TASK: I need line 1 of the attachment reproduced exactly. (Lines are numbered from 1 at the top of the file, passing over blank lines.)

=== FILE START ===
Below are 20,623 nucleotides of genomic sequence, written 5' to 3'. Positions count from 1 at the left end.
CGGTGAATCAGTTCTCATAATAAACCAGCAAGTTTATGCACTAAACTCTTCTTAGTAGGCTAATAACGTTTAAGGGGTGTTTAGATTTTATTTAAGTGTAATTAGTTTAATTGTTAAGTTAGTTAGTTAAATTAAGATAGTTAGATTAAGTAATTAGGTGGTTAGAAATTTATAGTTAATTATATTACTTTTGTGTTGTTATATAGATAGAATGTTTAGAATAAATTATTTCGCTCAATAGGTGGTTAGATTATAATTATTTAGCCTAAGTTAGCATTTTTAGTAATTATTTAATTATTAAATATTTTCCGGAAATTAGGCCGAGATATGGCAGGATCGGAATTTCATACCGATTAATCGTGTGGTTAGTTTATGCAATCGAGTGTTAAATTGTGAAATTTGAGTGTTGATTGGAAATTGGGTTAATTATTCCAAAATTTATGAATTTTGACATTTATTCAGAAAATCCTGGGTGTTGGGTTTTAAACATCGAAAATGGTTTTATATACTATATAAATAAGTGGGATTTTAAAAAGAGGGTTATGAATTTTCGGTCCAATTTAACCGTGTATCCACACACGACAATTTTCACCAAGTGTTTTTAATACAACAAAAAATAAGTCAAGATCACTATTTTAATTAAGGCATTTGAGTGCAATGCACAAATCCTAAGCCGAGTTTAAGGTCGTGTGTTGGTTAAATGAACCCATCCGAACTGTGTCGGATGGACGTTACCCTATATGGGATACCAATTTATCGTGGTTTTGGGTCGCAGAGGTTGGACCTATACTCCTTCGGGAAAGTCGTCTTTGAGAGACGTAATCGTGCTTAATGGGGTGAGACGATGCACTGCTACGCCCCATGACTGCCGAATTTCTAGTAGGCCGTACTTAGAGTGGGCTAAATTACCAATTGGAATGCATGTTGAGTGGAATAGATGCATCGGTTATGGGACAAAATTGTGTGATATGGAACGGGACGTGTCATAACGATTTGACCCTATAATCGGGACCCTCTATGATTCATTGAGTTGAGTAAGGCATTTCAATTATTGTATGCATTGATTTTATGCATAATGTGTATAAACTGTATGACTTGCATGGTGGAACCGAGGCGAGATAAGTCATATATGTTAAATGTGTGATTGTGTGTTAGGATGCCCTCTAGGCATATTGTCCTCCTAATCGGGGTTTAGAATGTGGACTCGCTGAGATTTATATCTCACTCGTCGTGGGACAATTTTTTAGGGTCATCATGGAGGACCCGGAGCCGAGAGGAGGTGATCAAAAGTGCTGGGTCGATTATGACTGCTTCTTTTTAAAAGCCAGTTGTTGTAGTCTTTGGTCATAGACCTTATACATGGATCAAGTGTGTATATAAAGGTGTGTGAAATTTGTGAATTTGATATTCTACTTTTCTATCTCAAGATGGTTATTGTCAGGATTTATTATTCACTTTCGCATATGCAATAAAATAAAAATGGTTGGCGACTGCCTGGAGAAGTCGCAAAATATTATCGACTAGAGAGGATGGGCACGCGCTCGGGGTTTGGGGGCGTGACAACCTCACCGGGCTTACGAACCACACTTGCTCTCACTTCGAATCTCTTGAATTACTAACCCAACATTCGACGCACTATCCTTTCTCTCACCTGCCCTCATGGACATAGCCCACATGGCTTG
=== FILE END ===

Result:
Below are 20,623 nucleotides of genomic sequence, written 5' to 3'. Positions count from 1 at the left end.